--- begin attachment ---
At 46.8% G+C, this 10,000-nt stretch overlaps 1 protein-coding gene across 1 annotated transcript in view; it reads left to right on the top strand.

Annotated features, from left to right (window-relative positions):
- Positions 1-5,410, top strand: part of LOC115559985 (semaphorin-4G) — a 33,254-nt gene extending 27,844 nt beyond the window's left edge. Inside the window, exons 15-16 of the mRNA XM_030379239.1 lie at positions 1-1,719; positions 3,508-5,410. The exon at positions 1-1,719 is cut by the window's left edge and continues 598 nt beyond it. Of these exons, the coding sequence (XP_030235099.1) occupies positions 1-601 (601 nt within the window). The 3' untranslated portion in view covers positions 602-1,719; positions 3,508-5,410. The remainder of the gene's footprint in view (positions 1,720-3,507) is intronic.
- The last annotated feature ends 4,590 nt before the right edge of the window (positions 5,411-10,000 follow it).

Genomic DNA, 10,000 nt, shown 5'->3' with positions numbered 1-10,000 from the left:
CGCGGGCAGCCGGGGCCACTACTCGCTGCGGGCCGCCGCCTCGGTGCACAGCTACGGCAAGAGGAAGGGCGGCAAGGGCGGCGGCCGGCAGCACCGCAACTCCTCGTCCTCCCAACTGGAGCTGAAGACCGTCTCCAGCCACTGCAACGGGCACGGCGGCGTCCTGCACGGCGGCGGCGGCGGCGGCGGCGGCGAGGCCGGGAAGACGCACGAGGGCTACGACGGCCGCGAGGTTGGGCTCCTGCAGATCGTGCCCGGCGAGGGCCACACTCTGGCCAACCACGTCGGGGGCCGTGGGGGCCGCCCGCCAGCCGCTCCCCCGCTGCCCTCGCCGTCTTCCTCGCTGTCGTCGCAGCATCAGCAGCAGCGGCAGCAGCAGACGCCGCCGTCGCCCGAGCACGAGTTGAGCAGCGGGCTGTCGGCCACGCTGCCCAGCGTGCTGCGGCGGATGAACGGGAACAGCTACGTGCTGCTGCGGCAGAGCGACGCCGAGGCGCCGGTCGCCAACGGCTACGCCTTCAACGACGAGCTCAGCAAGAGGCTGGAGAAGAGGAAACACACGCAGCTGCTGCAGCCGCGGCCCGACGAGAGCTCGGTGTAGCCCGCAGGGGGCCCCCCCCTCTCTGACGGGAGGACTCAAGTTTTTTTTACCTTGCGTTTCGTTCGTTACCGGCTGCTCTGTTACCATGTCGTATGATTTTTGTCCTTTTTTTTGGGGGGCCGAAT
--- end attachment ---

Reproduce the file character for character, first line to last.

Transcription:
At 46.8% G+C, this 10,000-nt stretch overlaps 1 protein-coding gene across 1 annotated transcript in view; it reads left to right on the top strand.

Annotated features, from left to right (window-relative positions):
- Positions 1-5,410, top strand: part of LOC115559985 (semaphorin-4G) — a 33,254-nt gene extending 27,844 nt beyond the window's left edge. Inside the window, exons 15-16 of the mRNA XM_030379239.1 lie at positions 1-1,719; positions 3,508-5,410. The exon at positions 1-1,719 is cut by the window's left edge and continues 598 nt beyond it. Of these exons, the coding sequence (XP_030235099.1) occupies positions 1-601 (601 nt within the window). The 3' untranslated portion in view covers positions 602-1,719; positions 3,508-5,410. The remainder of the gene's footprint in view (positions 1,720-3,507) is intronic.
- The last annotated feature ends 4,590 nt before the right edge of the window (positions 5,411-10,000 follow it).

Genomic DNA, 10,000 nt, shown 5'->3' with positions numbered 1-10,000 from the left:
CGCGGGCAGCCGGGGCCACTACTCGCTGCGGGCCGCCGCCTCGGTGCACAGCTACGGCAAGAGGAAGGGCGGCAAGGGCGGCGGCCGGCAGCACCGCAACTCCTCGTCCTCCCAACTGGAGCTGAAGACCGTCTCCAGCCACTGCAACGGGCACGGCGGCGTCCTGCACGGCGGCGGCGGCGGCGGCGGCGGCGAGGCCGGGAAGACGCACGAGGGCTACGACGGCCGCGAGGTTGGGCTCCTGCAGATCGTGCCCGGCGAGGGCCACACTCTGGCCAACCACGTCGGGGGCCGTGGGGGCCGCCCGCCAGCCGCTCCCCCGCTGCCCTCGCCGTCTTCCTCGCTGTCGTCGCAGCATCAGCAGCAGCGGCAGCAGCAGACGCCGCCGTCGCCCGAGCACGAGTTGAGCAGCGGGCTGTCGGCCACGCTGCCCAGCGTGCTGCGGCGGATGAACGGGAACAGCTACGTGCTGCTGCGGCAGAGCGACGCCGAGGCGCCGGTCGCCAACGGCTACGCCTTCAACGACGAGCTCAGCAAGAGGCTGGAGAAGAGGAAACACACGCAGCTGCTGCAGCCGCGGCCCGACGAGAGCTCGGTGTAGCCCGCAGGGGGCCCCCCCCTCTCTGACGGGAGGACTCAAGTTTTTTTTACCTTGCGTTTCGTTCGTTACCGGCTGCTCTGTTACCATGTCGTATGATTTTTGTCCTTTTTTTTGGGGGGCCGAAT